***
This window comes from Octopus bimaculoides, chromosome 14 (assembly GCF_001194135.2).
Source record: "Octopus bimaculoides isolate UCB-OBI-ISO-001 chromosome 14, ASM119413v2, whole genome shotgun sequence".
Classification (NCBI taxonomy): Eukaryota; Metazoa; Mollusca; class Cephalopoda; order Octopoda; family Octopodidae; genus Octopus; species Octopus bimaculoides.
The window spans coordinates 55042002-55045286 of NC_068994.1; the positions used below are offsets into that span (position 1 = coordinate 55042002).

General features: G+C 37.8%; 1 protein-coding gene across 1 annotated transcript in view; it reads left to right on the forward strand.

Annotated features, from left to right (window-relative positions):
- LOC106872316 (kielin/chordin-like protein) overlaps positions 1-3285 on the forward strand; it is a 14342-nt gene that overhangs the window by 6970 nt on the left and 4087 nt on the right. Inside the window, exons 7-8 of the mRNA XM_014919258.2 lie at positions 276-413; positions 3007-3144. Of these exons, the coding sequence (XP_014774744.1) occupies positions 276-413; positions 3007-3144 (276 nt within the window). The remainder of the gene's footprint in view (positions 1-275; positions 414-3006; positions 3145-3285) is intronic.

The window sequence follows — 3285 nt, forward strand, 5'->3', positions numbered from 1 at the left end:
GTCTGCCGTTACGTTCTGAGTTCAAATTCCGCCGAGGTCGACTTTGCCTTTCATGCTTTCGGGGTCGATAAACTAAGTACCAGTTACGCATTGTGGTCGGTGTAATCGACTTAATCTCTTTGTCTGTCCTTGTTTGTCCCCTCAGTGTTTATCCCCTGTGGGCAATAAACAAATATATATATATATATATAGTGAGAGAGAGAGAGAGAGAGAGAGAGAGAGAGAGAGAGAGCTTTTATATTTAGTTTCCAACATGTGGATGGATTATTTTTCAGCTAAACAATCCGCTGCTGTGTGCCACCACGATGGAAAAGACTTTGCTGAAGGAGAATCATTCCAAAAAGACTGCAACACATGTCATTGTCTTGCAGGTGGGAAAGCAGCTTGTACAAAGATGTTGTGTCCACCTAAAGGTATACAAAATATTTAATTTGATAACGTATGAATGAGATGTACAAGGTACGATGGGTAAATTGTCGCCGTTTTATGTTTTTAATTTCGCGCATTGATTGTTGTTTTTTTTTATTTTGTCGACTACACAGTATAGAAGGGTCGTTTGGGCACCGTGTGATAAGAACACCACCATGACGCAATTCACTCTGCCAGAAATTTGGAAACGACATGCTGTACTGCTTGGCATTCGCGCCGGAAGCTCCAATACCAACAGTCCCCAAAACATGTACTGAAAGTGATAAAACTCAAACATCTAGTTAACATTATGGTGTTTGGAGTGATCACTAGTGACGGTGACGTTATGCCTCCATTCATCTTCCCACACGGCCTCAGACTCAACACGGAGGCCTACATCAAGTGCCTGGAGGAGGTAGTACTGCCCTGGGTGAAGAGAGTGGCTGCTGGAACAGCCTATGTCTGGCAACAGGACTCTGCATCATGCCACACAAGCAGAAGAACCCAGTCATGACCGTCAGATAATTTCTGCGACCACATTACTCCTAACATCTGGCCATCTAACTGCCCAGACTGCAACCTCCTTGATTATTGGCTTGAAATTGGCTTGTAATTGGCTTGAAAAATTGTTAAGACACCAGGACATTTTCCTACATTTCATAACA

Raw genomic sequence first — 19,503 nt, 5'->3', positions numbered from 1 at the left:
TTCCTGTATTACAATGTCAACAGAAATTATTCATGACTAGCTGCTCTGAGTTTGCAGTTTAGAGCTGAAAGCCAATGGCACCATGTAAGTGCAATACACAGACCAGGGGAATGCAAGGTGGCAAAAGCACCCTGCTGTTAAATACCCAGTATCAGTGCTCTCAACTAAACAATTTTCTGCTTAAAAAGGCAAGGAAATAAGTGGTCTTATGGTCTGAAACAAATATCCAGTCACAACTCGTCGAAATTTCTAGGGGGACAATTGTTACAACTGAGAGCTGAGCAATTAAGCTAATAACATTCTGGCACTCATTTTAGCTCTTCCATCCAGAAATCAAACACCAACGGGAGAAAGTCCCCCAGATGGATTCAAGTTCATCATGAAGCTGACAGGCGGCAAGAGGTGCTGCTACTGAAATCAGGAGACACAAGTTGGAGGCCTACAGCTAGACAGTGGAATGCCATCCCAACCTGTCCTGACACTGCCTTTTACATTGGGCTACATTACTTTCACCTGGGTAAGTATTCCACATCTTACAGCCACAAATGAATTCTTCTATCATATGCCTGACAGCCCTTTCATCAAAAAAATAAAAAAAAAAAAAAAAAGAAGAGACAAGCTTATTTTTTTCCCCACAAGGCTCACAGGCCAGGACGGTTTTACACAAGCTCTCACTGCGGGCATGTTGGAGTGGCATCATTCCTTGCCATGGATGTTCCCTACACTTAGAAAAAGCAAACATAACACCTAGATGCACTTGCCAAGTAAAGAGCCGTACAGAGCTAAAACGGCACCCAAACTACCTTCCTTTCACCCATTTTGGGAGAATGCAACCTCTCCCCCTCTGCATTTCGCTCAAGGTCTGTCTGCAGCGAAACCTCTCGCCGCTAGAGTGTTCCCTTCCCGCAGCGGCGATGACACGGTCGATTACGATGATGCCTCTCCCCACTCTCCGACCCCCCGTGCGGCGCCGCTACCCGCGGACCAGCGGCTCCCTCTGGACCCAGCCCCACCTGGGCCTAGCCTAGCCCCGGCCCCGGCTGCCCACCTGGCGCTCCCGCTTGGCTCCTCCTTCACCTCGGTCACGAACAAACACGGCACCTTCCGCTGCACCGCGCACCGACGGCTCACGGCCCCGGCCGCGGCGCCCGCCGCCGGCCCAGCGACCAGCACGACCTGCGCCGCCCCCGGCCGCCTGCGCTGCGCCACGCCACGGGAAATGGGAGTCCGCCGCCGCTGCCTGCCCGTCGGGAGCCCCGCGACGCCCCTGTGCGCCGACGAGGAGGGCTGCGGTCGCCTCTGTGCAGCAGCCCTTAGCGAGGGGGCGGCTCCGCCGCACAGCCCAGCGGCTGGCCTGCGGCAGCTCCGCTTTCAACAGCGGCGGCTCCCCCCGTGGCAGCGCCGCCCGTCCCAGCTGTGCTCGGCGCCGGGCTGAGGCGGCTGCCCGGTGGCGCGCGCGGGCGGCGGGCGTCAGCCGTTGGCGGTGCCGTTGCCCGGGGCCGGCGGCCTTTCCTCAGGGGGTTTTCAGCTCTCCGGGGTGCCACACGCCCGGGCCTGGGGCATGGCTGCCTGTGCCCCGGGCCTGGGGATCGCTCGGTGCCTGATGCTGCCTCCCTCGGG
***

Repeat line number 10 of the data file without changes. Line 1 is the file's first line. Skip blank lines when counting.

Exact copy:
Raw genomic sequence first — 19,503 nt, 5'->3', positions numbered from 1 at the left: